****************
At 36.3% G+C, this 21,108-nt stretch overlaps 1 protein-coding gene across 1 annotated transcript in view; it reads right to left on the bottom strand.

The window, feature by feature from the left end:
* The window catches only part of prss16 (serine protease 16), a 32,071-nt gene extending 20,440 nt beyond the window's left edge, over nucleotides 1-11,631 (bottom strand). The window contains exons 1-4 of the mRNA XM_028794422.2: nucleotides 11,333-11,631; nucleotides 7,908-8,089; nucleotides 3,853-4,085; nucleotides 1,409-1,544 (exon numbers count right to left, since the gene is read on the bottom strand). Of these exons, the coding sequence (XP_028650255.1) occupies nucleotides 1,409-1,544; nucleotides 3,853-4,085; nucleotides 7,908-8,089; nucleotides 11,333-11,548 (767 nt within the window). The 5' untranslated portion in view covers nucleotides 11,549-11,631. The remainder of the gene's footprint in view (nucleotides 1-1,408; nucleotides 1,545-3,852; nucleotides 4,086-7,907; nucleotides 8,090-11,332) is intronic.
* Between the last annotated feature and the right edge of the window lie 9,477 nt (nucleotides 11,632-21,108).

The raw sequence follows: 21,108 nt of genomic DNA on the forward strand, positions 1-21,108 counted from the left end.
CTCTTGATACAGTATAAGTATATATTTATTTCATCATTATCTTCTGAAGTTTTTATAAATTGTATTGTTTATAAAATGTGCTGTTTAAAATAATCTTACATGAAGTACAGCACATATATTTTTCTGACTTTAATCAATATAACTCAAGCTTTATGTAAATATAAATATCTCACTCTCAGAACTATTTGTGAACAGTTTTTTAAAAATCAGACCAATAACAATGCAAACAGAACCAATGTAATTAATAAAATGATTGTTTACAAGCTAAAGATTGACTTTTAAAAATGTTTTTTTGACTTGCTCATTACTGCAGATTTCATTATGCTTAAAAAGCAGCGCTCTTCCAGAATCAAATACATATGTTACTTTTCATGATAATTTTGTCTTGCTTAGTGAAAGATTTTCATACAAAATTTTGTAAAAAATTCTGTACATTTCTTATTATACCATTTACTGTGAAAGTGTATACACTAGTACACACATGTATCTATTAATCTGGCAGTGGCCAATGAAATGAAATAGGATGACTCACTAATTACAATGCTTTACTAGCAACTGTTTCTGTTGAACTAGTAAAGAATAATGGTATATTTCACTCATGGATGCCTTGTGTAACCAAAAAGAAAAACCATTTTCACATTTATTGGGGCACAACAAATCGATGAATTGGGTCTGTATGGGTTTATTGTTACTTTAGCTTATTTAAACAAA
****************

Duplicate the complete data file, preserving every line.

At 36.3% G+C, this 21,108-nt stretch overlaps 1 protein-coding gene across 1 annotated transcript in view; it reads right to left on the bottom strand.

The window, feature by feature from the left end:
* The window catches only part of prss16 (serine protease 16), a 32,071-nt gene extending 20,440 nt beyond the window's left edge, over nucleotides 1-11,631 (bottom strand). The window contains exons 1-4 of the mRNA XM_028794422.2: nucleotides 11,333-11,631; nucleotides 7,908-8,089; nucleotides 3,853-4,085; nucleotides 1,409-1,544 (exon numbers count right to left, since the gene is read on the bottom strand). Of these exons, the coding sequence (XP_028650255.1) occupies nucleotides 1,409-1,544; nucleotides 3,853-4,085; nucleotides 7,908-8,089; nucleotides 11,333-11,548 (767 nt within the window). The 5' untranslated portion in view covers nucleotides 11,549-11,631. The remainder of the gene's footprint in view (nucleotides 1-1,408; nucleotides 1,545-3,852; nucleotides 4,086-7,907; nucleotides 8,090-11,332) is intronic.
* Between the last annotated feature and the right edge of the window lie 9,477 nt (nucleotides 11,632-21,108).

The raw sequence follows: 21,108 nt of genomic DNA on the forward strand, positions 1-21,108 counted from the left end.
CTCTTGATACAGTATAAGTATATATTTATTTCATCATTATCTTCTGAAGTTTTTATAAATTGTATTGTTTATAAAATGTGCTGTTTAAAATAATCTTACATGAAGTACAGCACATATATTTTTCTGACTTTAATCAATATAACTCAAGCTTTATGTAAATATAAATATCTCACTCTCAGAACTATTTGTGAACAGTTTTTTAAAAATCAGACCAATAACAATGCAAACAGAACCAATGTAATTAATAAAATGATTGTTTACAAGCTAAAGATTGACTTTTAAAAATGTTTTTTTGACTTGCTCATTACTGCAGATTTCATTATGCTTAAAAAGCAGCGCTCTTCCAGAATCAAATACATATGTTACTTTTCATGATAATTTTGTCTTGCTTAGTGAAAGATTTTCATACAAAATTTTGTAAAAAATTCTGTACATTTCTTATTATACCATTTACTGTGAAAGTGTATACACTAGTACACACATGTATCTATTAATCTGGCAGTGGCCAATGAAATGAAATAGGATGACTCACTAATTACAATGCTTTACTAGCAACTGTTTCTGTTGAACTAGTAAAGAATAATGGTATATTTCACTCATGGATGCCTTGTGTAACCAAAAAGAAAAACCATTTTCACATTTATTGGGGCACAACAAATCGATGAATTGGGTCTGTATGGGTTTATTGTTACTTTAGCTTATTTAAACAAA